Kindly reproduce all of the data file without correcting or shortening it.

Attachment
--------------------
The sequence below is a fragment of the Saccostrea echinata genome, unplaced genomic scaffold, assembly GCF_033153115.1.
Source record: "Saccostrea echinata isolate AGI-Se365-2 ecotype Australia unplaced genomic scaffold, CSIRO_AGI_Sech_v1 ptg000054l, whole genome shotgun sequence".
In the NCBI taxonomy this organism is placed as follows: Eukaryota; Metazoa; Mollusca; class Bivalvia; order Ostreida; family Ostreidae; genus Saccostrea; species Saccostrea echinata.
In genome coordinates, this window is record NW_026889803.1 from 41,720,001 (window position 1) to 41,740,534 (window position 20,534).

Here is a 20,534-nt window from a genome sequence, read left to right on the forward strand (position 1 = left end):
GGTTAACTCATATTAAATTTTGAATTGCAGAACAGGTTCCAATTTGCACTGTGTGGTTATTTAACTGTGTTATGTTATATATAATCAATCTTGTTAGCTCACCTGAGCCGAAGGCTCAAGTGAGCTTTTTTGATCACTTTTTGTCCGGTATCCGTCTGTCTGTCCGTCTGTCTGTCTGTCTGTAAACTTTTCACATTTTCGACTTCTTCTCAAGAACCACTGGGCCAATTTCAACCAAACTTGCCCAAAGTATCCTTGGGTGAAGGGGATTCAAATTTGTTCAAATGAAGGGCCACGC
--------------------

The sequence below is a fragment of the Saccostrea echinata genome, unplaced genomic scaffold, assembly GCF_033153115.1.
Source record: "Saccostrea echinata isolate AGI-Se365-2 ecotype Australia unplaced genomic scaffold, CSIRO_AGI_Sech_v1 ptg000054l, whole genome shotgun sequence".
In the NCBI taxonomy this organism is placed as follows: Eukaryota; Metazoa; Mollusca; class Bivalvia; order Ostreida; family Ostreidae; genus Saccostrea; species Saccostrea echinata.
In genome coordinates, this window is record NW_026889803.1 from 41,720,001 (window position 1) to 41,740,534 (window position 20,534).

Here is a 20,534-nt window from a genome sequence, read left to right on the forward strand (position 1 = left end):
GGTTAACTCATATTAAATTTTGAATTGCAGAACAGGTTCCAATTTGCACTGTGTGGTTATTTAACTGTGTTATGTTATATATAATCAATCTTGTTAGCTCACCTGAGCCGAAGGCTCAAGTGAGCTTTTTTGATCACTTTTTGTCCGGTATCCGTCTGTCTGTCCGTCTGTCTGTCTGTCTGTAAACTTTTCACATTTTCGACTTCTTCTCAAGAACCACTGGGCCAATTTCAACCAAACTTGCCCAAAGTATCCTTGGGTGAAGGGGATTCAAATTTGTTCAAATGAAGGGCCACGC